- Sheet Of Night
- Heart Bleeds
- Love You Swore
- Murdered Son
- Who Is This
- Sins Are Stones
- Seen A Darkness
It’s no secret that John Mark McMillan is an incredible songwriter and musician, especially when you examine the poetic fortitude behind the lyrics of “How He Loves” from his album The Medicine. With Economy, the same dynamic and hard-hitting elements of McMillan’s writing carry over to create a sense of familiarity, but in a fresh way.
This release is noticeably different from his last, but still remains true to the identity and style that has been represented across the board by John Mark. Comparably, most of his songs are upbeat, catchy compositions, while the rest really draw you in to deep places of peace and a sense of victory. Economy has an even balance of these two styles, both lyrically and musically.
Economy conveys a heavy, impermeable weight of hope with simple lyrics that are formulated into the most complex concepts of worship that I’ve ever heard. Opening with a tom cadence, “Sheet Of Night” starts this project off with the idea that we all overcome obstacles through the sacrifice of Christ:
“But like diamonds we shine up against the sheet of night, the jet-black sheet of night / We overtake the cityscapes / We scale the heights / We break but we don’t die / Whoa we’ve got a blood / We’ve got a love that’ll brave the flood.”
Then there’s the theme of a promise in “Love You Swore.” This whole album is a progressive list of the journey we embark on when we accept a life centered around Christ, and that’s shown in the desperation of the opening verse and the bridge:
“Chase me down like a lion / Like a bird of prey / Lift me up from the ashes of my heart’s own shallow grave.”
“Harbor me in the eye of the storm / I’m holding on to the love You swore.”
Equally important is the fact that, with his first release being drenched in the transition from death to resurrection, Economy is mostly focused on the idea of trusting God with every aspect of our existence, as a species that naturally wants to control instead of offering life’s outcome up to Him. This is shown in the chorus of the project’s title track, “Economy”:
“But I believe / You can overcome my economy / You can dig me out of the grave.”
The first track I ever heard from this album was “Sins Are Stones” and it still has such an incredibly heavy effect on my heart when I listen to it. From the opening chord progression, through the beautifully layered vocal harmonies, to the reverberating cries at the end, “Sins Are Stones” could easily be matched with “How He Loves” as an anthem of praise:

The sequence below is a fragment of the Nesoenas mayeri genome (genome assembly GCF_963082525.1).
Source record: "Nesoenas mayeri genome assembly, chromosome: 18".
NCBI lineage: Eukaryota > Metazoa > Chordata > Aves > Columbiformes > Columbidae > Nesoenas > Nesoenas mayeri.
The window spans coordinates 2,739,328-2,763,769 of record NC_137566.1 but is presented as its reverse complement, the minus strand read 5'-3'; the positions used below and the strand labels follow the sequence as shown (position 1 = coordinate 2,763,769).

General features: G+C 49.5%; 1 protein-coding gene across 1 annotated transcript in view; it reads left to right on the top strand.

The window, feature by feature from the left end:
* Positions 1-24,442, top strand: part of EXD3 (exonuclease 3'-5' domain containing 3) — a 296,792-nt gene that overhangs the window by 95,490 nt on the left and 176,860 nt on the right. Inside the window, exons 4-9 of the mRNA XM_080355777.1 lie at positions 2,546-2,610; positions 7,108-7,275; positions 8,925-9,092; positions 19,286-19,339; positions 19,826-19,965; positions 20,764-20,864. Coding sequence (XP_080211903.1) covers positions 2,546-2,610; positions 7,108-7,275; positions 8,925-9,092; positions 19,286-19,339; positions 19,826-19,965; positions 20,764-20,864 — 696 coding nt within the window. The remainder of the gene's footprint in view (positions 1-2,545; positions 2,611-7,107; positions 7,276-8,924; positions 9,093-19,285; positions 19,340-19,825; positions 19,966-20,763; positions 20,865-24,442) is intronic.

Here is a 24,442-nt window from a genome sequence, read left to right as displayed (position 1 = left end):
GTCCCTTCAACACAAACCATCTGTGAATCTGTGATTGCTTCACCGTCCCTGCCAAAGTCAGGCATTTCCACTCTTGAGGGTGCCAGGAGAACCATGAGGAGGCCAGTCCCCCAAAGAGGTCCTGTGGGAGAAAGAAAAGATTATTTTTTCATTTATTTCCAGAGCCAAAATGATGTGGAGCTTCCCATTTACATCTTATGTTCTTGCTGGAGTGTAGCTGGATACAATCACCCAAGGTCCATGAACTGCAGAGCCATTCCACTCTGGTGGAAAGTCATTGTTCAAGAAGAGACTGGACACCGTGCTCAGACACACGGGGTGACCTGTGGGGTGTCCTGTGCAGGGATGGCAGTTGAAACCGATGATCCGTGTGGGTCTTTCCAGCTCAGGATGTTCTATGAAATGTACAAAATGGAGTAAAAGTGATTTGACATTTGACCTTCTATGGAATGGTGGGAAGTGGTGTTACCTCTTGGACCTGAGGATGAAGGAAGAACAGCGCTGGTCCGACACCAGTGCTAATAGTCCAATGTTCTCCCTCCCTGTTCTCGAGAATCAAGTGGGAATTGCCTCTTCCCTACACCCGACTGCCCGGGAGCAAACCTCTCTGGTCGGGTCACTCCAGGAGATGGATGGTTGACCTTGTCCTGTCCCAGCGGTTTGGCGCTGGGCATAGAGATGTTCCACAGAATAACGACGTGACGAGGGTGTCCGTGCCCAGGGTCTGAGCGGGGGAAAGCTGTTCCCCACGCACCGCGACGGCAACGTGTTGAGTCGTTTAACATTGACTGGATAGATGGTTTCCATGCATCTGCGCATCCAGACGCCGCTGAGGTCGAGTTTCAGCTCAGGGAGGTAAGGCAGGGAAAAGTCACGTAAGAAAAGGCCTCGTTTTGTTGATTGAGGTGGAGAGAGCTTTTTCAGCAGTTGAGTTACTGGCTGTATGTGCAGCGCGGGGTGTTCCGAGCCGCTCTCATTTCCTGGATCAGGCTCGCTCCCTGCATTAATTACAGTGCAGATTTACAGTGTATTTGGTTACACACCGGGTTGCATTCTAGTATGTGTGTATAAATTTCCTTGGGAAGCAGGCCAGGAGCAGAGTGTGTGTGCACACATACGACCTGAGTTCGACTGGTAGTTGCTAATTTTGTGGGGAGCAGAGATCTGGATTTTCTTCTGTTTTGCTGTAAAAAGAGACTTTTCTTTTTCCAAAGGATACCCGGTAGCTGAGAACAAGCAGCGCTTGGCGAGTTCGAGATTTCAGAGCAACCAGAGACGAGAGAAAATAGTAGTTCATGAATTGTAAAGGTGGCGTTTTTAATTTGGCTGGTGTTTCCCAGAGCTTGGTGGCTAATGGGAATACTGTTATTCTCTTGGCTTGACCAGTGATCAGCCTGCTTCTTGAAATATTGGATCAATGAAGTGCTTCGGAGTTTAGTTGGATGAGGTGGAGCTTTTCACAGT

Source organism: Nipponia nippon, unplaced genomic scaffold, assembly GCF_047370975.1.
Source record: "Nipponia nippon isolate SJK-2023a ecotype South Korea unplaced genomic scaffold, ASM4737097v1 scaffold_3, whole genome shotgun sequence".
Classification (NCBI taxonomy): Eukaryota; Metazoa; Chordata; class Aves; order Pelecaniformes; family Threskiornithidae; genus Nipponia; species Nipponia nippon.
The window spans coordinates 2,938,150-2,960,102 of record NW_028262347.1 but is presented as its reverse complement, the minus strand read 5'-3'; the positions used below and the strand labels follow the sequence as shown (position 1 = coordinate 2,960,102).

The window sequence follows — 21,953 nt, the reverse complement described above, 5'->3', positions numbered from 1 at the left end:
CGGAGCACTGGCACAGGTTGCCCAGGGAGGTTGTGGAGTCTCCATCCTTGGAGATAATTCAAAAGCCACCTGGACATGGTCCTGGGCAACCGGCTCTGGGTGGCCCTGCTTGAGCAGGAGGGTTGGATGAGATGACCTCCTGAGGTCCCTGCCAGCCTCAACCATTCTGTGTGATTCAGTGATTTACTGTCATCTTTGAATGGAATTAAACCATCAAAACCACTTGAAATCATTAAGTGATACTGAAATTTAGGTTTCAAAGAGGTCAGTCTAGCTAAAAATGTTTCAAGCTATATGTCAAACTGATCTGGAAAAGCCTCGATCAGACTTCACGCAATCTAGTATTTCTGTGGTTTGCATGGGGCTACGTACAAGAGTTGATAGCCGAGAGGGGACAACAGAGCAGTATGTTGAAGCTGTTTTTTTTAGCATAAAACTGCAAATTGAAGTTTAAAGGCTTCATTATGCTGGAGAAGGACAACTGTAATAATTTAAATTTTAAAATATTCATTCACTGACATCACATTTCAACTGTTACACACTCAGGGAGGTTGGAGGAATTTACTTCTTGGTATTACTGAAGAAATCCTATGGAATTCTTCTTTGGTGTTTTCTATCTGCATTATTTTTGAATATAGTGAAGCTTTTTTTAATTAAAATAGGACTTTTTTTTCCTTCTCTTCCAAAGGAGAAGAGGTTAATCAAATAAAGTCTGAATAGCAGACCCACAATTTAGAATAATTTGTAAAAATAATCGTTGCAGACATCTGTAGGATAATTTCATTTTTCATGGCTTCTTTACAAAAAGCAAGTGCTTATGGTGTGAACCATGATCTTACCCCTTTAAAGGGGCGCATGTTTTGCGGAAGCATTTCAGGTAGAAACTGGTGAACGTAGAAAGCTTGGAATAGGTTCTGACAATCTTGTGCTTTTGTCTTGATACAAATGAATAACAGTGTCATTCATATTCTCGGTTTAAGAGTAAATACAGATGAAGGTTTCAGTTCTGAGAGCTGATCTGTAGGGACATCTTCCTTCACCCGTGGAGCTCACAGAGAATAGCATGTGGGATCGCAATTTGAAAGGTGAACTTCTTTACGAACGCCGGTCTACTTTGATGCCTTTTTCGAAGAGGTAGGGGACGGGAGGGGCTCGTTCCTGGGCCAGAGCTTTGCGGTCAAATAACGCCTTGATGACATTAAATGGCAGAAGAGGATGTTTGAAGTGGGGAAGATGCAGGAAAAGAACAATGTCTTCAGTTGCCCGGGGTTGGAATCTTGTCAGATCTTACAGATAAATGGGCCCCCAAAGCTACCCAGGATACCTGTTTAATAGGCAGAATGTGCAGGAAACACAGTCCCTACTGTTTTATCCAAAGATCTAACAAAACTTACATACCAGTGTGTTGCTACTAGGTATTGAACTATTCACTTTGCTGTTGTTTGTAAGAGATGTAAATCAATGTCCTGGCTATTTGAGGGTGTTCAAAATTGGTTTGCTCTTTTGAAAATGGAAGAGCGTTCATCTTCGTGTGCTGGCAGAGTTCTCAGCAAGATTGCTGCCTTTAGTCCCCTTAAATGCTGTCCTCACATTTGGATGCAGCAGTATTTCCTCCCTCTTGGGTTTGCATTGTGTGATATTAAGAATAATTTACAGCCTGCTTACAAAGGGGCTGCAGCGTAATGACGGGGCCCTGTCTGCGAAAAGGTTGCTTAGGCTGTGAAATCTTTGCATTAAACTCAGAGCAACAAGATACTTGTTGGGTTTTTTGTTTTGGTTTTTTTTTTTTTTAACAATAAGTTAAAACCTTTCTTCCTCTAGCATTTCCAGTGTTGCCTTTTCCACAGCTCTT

“All our sins are stones at the bottom of Your oceans / And all our filthy stains have been washed away / By the blood of a Son I have overcome the grave / Recompense is made for the guilty and the shamed / For eternity is gained in the arms of the slain.”
I honestly can’t wrap my head around some of the stuff this guy writes. It’s a bit like a sweet tooth, if you take a moment to relate to what I’m trying to say. When you crave the sweetness of sugar, only one thing abates that calling, and there’s a sense of satisfaction. With music, or poetry, or anything that expresses emotion, analogically your heart is what calls out for fulfillment. When I listen to songs like “Chemicals” or “Heart Bleeds”, it’s like that craving for crafted diction subsides. Call me a word nerd.
“But I want to love you when the blood of my veins don’t know how to call out your name / Yea, I want to love you when the birds don’t hang around.” – from “Chemicals”
“We could be reveling forever in the love You bring / And we could be wasted on You and not count it lost / Like fools in love, we’re bound to make a scene.” – from “Hearts Bleed”
Overall: Economy is phenomenal, in my opinion, as far as composition goes and the general fact that John Mark McMillan is so dynamically consistent in his writing. With so much music being produced and released, it’s quite difficult to put a rating on anyone’s talent or capabilities, especially when I’m not a musician myself. But this project is unmistakably one of the greater productions of 2011, and it’s apparent in every lyric, line, and chord between. It’s a heart-wrecker for sure, and definitely worth the special order I made at Hastings before its release. If you were a fan of The Medicine, you won’t be disappointed by Economy.